Offensive lineman Ben Powers was so misjudged coming out of high school in Kansas he wasn’t even allowed to walk on at an in-state major-college program.
Fast forward four years: The Oklahoma senior guard this week was selected as a semifinalist for the prestigious Outland Trophy.
Voted upon by the Football Writers Association of America, the Outland Trophy is presented to college football’s best interior lineman on offense or defense. Powers is one of eight semifinalists and the field will be reduced to three finalists next week.
As an Outland semifinalist, it’s almost a certainty the FWAA will select Powers as a first-team All-American. In his three seasons at OU, Powers twice has been a Big 12 second-team all-conference pick and was a first-team all-conference preseason selection this summer along with fellow left-side Sooners offensive lineman Bobby Evans.
Pretty heady stuff considering the impression Powers left on major-college coaches while at Wichita’s Kapaun Mt. Carmel High School.
“I had zero offers out of high school. Zero,” Powers explained at Big 12 Media Days last July in Frisco, Texas. “The best offer I had was (Division II) Pittsburg (Kan.) State. I’m talking no Division I, no FCS, no nothing. Nobody wanted me. So I bet on myself and I went to junior college.”
“I had zero offers out of high school. Zero. Nobody wanted me. So I bet on myself.”
– Ben Powers
Powers was particularly miffed at Kansas State. “They didn’t even want me to walk on,” Powers said. “You know the recommended walk-on thing? No, not even that.”
Powers made an immediate impression at Butler Community College, located 30 miles northeast of Wichita in El Dorado. He received seven scholarship offers from notable schools his freshman season.
Kansas State was among them. “Yeah, they wanted me,” Powers said, “and I did not want anything to do with them. If they didn’t want me four months previously, why would they want me now? Look, you go from August to when I got to Butler, and you go to December. What changed? Not much. Not a whole lot.”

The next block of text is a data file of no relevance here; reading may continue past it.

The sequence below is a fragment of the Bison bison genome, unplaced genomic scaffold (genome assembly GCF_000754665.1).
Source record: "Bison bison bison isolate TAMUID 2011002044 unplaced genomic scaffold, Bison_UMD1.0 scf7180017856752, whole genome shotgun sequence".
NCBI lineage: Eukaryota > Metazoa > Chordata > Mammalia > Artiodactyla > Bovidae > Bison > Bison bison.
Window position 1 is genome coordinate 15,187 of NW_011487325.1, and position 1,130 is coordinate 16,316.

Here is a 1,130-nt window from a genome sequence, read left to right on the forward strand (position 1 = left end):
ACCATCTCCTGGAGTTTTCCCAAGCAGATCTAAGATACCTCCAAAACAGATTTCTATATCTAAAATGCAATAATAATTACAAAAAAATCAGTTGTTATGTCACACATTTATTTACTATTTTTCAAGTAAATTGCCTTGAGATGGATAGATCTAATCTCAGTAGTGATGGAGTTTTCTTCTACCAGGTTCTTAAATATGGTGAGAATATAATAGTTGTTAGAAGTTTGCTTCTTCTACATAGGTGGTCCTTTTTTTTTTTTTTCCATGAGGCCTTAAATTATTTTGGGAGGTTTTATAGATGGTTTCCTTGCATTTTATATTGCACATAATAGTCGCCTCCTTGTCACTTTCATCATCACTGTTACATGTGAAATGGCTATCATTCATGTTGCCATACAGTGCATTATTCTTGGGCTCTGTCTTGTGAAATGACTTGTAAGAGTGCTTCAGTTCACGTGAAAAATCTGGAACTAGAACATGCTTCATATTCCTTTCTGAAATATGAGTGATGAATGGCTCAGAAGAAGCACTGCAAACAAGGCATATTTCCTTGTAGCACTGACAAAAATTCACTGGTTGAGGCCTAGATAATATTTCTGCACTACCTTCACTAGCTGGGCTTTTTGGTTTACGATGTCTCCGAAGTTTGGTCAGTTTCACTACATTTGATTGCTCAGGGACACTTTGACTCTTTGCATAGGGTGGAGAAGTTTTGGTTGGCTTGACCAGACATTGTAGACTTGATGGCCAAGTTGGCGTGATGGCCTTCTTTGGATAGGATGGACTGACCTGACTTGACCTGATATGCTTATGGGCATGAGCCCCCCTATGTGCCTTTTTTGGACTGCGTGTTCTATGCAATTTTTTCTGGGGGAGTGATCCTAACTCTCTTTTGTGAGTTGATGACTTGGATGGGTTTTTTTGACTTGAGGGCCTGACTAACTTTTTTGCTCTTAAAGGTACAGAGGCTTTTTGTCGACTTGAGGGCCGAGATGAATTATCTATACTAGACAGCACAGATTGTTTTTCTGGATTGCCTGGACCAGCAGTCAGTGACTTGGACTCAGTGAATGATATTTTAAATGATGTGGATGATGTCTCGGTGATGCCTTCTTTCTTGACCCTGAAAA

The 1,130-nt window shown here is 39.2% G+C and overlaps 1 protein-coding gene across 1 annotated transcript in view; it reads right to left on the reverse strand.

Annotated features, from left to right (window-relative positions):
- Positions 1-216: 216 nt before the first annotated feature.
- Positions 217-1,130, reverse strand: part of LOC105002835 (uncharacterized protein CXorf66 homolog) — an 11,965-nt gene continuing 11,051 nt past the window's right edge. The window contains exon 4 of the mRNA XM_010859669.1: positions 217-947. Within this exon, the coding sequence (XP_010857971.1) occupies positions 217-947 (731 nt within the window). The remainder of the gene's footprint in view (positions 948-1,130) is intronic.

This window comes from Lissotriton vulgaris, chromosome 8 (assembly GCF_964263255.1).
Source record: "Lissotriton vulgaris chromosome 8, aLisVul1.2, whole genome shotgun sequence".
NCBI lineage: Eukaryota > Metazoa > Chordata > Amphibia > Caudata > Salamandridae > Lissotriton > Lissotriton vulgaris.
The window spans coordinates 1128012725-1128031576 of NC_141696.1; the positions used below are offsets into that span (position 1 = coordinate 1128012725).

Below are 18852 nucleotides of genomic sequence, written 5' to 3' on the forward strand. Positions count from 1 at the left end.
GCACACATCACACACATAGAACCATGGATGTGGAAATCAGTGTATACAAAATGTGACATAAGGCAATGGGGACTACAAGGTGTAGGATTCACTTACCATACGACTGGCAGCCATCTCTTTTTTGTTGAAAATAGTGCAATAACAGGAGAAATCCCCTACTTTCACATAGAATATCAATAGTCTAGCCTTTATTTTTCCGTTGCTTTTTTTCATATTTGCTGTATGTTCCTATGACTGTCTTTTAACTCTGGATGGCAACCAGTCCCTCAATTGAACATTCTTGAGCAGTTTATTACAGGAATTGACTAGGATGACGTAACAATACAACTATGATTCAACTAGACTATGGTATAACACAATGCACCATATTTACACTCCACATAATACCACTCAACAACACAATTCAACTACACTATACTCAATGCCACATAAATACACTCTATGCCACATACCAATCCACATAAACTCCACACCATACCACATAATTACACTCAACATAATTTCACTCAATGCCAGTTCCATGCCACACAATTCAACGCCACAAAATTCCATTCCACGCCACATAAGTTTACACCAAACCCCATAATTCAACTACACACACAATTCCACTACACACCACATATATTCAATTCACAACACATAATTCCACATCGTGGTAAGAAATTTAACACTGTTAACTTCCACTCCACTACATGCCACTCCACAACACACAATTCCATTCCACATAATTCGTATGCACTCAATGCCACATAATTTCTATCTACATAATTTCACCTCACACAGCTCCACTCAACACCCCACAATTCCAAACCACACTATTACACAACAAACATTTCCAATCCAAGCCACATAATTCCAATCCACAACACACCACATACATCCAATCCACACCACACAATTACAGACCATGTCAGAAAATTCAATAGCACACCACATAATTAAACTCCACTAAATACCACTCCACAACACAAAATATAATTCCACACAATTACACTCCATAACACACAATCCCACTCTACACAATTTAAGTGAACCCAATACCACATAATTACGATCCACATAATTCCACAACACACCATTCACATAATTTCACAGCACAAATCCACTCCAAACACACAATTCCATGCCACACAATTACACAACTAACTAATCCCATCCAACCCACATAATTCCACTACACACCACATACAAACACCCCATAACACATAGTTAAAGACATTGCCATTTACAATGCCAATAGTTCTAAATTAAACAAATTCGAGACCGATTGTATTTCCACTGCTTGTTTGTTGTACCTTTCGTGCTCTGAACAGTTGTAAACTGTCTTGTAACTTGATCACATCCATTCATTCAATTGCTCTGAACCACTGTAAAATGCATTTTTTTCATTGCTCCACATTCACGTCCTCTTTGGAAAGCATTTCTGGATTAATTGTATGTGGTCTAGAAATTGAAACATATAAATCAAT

Powers chose OU over TCU and enrolled immediately so he could participate in spring practice with the Sooners.
“Looking back, I’m glad it happened that way, because I bet on myself and I believed in myself when no one else did, and that really meant a lot,” Powers said of opting for community college.
Powers was picked by teammates as a team captain this season and is a key component on an offensive line that is arguably the nation’s finest.
OU leads the country in yards per play (8.91), which is on pace to set an FBS record. The Sooners also lead in total offense (577.91 yards), touchdowns (64) and yards per rush (6.83). Their yards-per-completion average (16.92) ranks fifth. Their balanced attack averages 319.7 yards passing and 257.4 yards rushing, which each rank ninth nationally.
OU’s offensive front is overwhelmingly physical and emotional. “They’re like that,” offensive line coach Bill Bedenbaugh said. “That’s how they play.”
Powers starts at left guard, but also has played some right guard for the Sooners. Alongside this season are fellow linemen Evans at left tackle, redshirt freshman Creed Humphrey at center, senior Dru Samia at right guard and redshirt junior Cody Ford at right tackle.
“This connection, the brotherhood these guys have in the meeting room, is unprecedented,” Powers said of the O-line. “It really is. I just love it.”